The Cimmerian recoiled, remembering tales he had heard--serpents were sacred to Set, god of Stygia, who, men said, was himself a serpent. Monsters such as this were kept in the temples of Set, and when they hungered, were allowed to crawl forth into the streets to take what prey they wished. Their ghastly feasts were considered a sacrifice to the scaly god.
The Stygians within Conan's sight fell to their knees, men and women, and passively awaited their fate. One the great serpent would select, would lap in scaly coils, crush to a red pulp and swallow as a rat- snake swallows a mouse. The others would live. That was the will of the gods.
But it was not Conan's will. The python glided toward him, its attention probably attracted by the fact that he was the only human in sight still standing erect. Gripping his great knife under his mantle, Conan hoped the slimy brute would pass him by. But it halted before him and reared up horrifically in the flickering torchlight, its forked tongue flickering in and out, its cold eyes glittering with the ancient cruelty of the serpent-folk. Its neck arched, but before it could dart, Conan whipped his knife from under his mantle and struck like a flicker of lightning. The broad blade split that wedge-shaped head and sheared deep into the thick neck.
Conan wrenched his knife free and sprang clear as the great body knotted and looped and whipped terrifically in its death throes. In the moment that he stood staring in morbid fascination, the only sound was the thud and swish of the snake's tail against the stones.
Then from the shocked votaries burst a terrible cry: "Blasphemer! He has slain the sacred son of Set! Slay him! Slay! Slay!"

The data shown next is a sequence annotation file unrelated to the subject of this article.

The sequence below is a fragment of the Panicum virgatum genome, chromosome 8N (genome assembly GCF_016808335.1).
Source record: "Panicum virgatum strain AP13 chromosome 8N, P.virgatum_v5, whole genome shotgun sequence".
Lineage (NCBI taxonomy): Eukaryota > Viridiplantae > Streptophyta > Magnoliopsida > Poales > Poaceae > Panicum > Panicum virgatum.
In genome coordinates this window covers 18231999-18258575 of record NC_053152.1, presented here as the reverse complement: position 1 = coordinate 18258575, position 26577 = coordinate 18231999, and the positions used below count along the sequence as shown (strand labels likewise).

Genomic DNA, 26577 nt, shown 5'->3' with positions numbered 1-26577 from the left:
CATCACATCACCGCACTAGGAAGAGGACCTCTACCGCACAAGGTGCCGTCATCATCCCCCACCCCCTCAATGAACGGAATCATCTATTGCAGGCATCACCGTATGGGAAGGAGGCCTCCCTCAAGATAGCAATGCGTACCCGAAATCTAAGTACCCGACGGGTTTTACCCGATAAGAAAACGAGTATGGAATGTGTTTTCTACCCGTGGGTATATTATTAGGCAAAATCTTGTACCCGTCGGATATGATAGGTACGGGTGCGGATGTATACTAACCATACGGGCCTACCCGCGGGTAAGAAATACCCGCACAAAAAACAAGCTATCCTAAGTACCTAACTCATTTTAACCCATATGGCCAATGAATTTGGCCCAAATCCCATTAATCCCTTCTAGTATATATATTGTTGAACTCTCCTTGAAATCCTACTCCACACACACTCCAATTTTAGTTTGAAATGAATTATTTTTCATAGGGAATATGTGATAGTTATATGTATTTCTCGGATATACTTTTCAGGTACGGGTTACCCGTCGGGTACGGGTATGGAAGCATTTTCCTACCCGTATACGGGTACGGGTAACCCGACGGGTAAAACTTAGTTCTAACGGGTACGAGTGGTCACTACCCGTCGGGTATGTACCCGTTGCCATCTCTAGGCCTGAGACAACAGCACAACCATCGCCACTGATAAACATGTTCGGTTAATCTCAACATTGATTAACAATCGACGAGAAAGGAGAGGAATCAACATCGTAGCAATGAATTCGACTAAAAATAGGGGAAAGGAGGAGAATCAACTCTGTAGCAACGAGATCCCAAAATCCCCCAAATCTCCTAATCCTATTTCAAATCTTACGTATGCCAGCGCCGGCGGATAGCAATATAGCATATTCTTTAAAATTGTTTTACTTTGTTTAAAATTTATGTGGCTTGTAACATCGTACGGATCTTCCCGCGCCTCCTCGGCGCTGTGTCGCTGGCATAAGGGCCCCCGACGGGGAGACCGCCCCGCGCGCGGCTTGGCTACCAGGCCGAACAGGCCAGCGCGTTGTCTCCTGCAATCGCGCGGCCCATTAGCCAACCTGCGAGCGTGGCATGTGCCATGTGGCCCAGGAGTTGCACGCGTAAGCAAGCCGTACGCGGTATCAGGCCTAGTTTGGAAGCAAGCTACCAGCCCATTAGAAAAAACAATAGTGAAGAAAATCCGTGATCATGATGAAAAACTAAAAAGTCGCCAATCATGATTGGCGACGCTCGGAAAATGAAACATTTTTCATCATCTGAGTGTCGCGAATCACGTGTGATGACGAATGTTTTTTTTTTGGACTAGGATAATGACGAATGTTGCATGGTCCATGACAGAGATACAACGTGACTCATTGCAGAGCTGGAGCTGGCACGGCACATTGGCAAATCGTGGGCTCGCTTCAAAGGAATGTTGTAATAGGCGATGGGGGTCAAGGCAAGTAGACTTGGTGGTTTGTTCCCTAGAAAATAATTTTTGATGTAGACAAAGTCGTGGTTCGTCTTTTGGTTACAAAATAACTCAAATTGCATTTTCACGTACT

Stones whizzed about him and the crazed Stygians rushed at him, shrieking hysterically, while from all sides others emerged from their houses and took up the cry. With a curse Conan wheeled and darted into the black mouth of an alley. He heard the patter of bare feet on the flags behind him as he ran more by feel than by sight, and the walls resounded to the vengeful yells of the pursuers. Then his left hand found a break in the wall, and he turned sharply into another, narrower alley. On both sides rose sheer black stone walls. High above him he could see a thin line of stars. These giant walls, he knew, were the walls of temples. He heard, behind him, the pack sweep past the dark mouth in full cry. Their shouts grew distant, faded away. They had missed the smaller alley and run straight on in the blackness. He too kept straight ahead, though the thought of encountering another of Set's "sons" in the darkness brought a shudder from him.
Then somewhere ahead of him he caught a moving glow, like that of a crawling glow-worm. He halted, flattened himself against the wall and gripped his knife. He knew what it was: a man approaching with a torch. Now it was so close he could make out the dark hand that gripped it, and the dim oval of a dark face. A few more steps and the man would certainly see him. He sank into a tigerish crouch--the torch halted. A door was briefly etched in the glow, while the torch-bearer fumbled with it. Then it opened, the tall figure vanished through it, and darkness closed again on the alley. There was a sinister suggestion of furtiveness about that slinking figure, entering the alley door in darkness; a priest, perhaps returning from some dark errand.